MIAMI After 87 years, the University Baptist Church of Coral Gables, Fla., recently shed its name for something it felt was more forward looking – Christ Journey.
It was following the lede of First Baptist Church of Perrine, Fla., which dropped the name it had held for 89 years in favor of Christ Fellowship.
Coral Baptist Church of Coral Springs, Fla., relaunched itself in 2006 as Church By the Glades.
And First Baptist Church of Fort Lauderdale is now known as “First Fort Lauderdale” in its new website. The word “Baptist” is found in a faintly lettered tagline.
These South Florida churches are joining a growing number of Southern Baptist congregations around the country that are moving away from their denomination’s historic namesake – worried that it conjured up images of pipe organs, narrow-mindedness or stuffy, formal services.
The reality, pastors say, is that many modern Baptist churches mix their liturgy with rock bands and gourmet coffee, and sermons are more likely to be about personal growth than fire and brimstone.
While their approach to saving souls has kept up with the times, some pastors feel the name has not.
“Baptist today has as many flavors as Baskin and Robbins ice cream. It has no defined meaning, and where it does, no positive meaning,” explained Bill White, Christ Journey’s lead pastor. Ninety-three percent of his congregation voted to change the name.
Their restlessness isn’t new. The 168-year-old Southern Baptist Convention – the country’s largest Protestant denomination with 46,000 cooperating U.S. churches and over 4,800 field personnel worldwide – was asked to consider changing its name at least seven times between 1965 and 2004, said spokesman Roger Oldham.
Congregations have been concerned that their denomination’s strict biblical interpretations of creation, women’s roles and homosexuality have been politicized, even by their own members.
In 2012 – just as the SBC selected the Rev. Fred Luter as its first black president – the body allowed churches to use an alternate name, Great Commission Baptists, in place of “Southern,” which conjured painful racial memories and a regionalism that Oldham said member churches had outgrown.
Southern Baptists can be found in every state and U.S. territory, with most in the South and Southwest. The Great Commission name was at once global and unifying, evoking Jesus’ instructions to his followers to go into the world and make disciples by baptizing and teaching them.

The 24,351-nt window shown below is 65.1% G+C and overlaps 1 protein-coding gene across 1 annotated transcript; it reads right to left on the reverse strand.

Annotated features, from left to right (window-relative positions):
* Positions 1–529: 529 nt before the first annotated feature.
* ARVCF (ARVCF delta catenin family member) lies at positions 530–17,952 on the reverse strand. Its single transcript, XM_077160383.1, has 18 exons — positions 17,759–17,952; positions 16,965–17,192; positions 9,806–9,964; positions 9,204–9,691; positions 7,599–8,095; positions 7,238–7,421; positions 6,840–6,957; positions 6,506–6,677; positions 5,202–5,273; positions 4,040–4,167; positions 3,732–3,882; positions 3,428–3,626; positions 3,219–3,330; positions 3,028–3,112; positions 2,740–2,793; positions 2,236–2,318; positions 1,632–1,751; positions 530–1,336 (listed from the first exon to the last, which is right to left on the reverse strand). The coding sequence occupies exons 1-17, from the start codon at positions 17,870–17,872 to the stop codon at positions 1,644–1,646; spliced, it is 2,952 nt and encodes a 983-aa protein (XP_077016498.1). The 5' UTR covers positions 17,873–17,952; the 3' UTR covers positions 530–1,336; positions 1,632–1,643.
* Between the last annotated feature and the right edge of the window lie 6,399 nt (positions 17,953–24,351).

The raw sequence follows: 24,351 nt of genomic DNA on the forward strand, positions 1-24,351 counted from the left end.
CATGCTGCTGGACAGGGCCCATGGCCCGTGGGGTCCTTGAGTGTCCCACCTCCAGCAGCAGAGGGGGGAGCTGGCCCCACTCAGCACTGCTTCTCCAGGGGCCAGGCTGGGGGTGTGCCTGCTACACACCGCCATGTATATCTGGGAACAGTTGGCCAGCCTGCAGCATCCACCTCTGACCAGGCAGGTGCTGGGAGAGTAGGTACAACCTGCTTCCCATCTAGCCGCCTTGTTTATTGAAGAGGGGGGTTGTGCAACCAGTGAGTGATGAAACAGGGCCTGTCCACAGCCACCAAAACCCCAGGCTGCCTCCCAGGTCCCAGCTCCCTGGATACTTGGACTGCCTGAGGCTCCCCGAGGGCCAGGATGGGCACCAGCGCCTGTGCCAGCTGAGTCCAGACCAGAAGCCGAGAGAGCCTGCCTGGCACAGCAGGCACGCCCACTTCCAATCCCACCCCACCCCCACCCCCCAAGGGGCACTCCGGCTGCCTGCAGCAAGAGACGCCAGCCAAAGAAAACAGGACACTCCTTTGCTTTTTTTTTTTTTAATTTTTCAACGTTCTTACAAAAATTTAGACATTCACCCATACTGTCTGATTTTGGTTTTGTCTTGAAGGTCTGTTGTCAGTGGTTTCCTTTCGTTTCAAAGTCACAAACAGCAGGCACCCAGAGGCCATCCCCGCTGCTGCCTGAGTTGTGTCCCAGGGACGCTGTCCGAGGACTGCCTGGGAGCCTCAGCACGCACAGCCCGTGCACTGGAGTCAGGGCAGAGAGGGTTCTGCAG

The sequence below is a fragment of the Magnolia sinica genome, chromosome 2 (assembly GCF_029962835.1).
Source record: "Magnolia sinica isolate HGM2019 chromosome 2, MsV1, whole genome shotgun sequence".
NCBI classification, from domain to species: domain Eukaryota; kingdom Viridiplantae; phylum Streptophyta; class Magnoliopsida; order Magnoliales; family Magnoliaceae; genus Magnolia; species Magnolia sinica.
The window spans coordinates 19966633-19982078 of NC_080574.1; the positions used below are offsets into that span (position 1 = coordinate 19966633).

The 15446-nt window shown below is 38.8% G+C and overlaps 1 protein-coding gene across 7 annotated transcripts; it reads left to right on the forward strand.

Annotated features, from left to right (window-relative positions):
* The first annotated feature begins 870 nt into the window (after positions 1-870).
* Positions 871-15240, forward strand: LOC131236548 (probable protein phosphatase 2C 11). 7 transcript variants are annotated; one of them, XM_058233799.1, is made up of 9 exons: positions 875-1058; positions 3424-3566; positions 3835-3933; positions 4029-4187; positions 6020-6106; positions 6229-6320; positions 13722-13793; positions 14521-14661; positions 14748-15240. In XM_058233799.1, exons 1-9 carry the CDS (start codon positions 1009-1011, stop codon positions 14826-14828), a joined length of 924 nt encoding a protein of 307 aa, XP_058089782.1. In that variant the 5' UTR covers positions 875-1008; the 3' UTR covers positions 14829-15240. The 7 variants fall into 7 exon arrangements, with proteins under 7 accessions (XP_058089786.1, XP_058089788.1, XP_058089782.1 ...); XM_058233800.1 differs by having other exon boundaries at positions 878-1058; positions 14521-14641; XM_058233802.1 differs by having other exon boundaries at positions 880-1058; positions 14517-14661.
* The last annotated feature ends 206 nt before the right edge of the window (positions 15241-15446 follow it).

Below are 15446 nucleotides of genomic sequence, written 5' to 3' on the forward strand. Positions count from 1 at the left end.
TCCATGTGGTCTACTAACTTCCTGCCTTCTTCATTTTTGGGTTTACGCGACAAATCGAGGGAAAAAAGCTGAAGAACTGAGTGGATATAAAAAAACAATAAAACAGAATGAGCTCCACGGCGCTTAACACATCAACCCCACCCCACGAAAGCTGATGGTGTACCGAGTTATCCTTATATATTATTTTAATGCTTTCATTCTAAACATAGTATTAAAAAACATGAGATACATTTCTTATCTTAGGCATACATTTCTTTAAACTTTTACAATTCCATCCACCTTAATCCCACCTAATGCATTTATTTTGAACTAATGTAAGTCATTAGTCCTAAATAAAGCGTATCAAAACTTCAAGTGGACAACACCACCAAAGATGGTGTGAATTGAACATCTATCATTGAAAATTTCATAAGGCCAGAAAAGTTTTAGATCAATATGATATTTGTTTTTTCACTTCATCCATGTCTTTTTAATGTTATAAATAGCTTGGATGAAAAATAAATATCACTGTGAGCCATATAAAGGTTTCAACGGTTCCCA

Around the same time, the Baptist convention’s research arm undertook a study to look at how people reacted to the word “Baptist.”
In the study, 44 percent of the participants said the words Southern Baptist would negatively impact their decision to join or even visit. The negative perceptions came mainly from people with no church affiliation. For a denomination committed to the directive, “Go and make disciples of all nations,” that was not good news.
Some churches turn to consultants to help them rebrand.
Alex Rodrigues, creative director of Broward, Fla.-based Paradox Design Studio, helped several churches freshen their images, including Christ Journey and Church By the Glades.
“We were dying,” said David Kling, who attends the former Immanuel Presbyterian in Pinecrest. “We needed to change drastically to attract more and younger people.”
King’s pastor, Felipe Assis, closed the church for a month and “replanted” it as Crossbridge, with a focus on diversity and community service.
“It’s a more inclusive name, a consumerist attempt to recast a super conservative image,” said Kling, chairman of the University of Miami religious studies department.
The Charlotte Observer welcomes your comments on news of the day. The more voices engaged in conversation, the better for us all, but do keep it civil. Please refrain from profanity, obscenity, spam, name-calling or attacking others for their views.
Have a news tip? You can send it to a local news editor; email firstname.lastname@example.org to send us your tip - or - consider joining the Public Insight Network and become a source for The Charlotte Observer.Read moreRead less